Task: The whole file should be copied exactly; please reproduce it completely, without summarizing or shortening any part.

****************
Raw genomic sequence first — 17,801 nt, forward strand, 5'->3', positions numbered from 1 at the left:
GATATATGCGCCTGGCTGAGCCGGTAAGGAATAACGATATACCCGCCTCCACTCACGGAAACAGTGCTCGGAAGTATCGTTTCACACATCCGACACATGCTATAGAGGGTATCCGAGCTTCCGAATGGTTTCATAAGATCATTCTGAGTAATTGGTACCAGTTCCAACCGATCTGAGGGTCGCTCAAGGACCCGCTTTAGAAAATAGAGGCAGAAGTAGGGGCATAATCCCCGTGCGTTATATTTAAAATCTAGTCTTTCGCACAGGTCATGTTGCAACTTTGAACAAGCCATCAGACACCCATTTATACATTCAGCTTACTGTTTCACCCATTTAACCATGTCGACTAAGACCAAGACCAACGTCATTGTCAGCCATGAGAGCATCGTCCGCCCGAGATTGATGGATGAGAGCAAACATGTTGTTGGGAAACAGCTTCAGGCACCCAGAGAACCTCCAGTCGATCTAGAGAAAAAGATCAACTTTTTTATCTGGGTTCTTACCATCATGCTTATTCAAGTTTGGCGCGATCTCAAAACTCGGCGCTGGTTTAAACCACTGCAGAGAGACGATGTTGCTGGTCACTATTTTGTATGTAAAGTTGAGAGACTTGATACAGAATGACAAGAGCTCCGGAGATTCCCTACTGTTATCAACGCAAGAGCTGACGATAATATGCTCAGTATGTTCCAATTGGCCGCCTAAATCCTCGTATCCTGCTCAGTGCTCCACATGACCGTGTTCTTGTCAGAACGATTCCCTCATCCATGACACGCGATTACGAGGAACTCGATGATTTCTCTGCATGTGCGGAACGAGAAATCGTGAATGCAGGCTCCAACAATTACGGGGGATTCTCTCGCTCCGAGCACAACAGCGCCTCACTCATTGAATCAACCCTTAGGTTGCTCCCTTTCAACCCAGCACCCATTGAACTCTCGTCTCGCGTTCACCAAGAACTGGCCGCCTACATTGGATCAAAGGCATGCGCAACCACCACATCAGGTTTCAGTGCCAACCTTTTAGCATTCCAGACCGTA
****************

Raw genomic sequence first — 17,801 nt, forward strand, 5'->3', positions numbered from 1 at the left:
GATATATGCGCCTGGCTGAGCCGGTAAGGAATAACGATATACCCGCCTCCACTCACGGAAACAGTGCTCGGAAGTATCGTTTCACACATCCGACACATGCTATAGAGGGTATCCGAGCTTCCGAATGGTTTCATAAGATCATTCTGAGTAATTGGTACCAGTTCCAACCGATCTGAGGGTCGCTCAAGGACCCGCTTTAGAAAATAGAGGCAGAAGTAGGGGCATAATCCCCGTGCGTTATATTTAAAATCTAGTCTTTCGCACAGGTCATGTTGCAACTTTGAACAAGCCATCAGACACCCATTTATACATTCAGCTTACTGTTTCACCCATTTAACCATGTCGACTAAGACCAAGACCAACGTCATTGTCAGCCATGAGAGCATCGTCCGCCCGAGATTGATGGATGAGAGCAAACATGTTGTTGGGAAACAGCTTCAGGCACCCAGAGAACCTCCAGTCGATCTAGAGAAAAAGATCAACTTTTTTATCTGGGTTCTTACCATCATGCTTATTCAAGTTTGGCGCGATCTCAAAACTCGGCGCTGGTTTAAACCACTGCAGAGAGACGATGTTGCTGGTCACTATTTTGTATGTAAAGTTGAGAGACTTGATACAGAATGACAAGAGCTCCGGAGATTCCCTACTGTTATCAACGCAAGAGCTGACGATAATATGCTCAGTATGTTCCAATTGGCCGCCTAAATCCTCGTATCCTGCTCAGTGCTCCACATGACCGTGTTCTTGTCAGAACGATTCCCTCATCCATGACACGCGATTACGAGGAACTCGATGATTTCTCTGCATGTGCGGAACGAGAAATCGTGAATGCAGGCTCCAACAATTACGGGGGATTCTCTCGCTCCGAGCACAACAGCGCCTCACTCATTGAATCAACCCTTAGGTTGCTCCCTTTCAACCCAGCACCCATTGAACTCTCGTCTCGCGTTCACCAAGAACTGGCCGCCTACATTGGATCAAAGGCATGCGCAACCACCACATCAGGTTTCAGTGCCAACCTTTTAGCATTCCAGACCGTA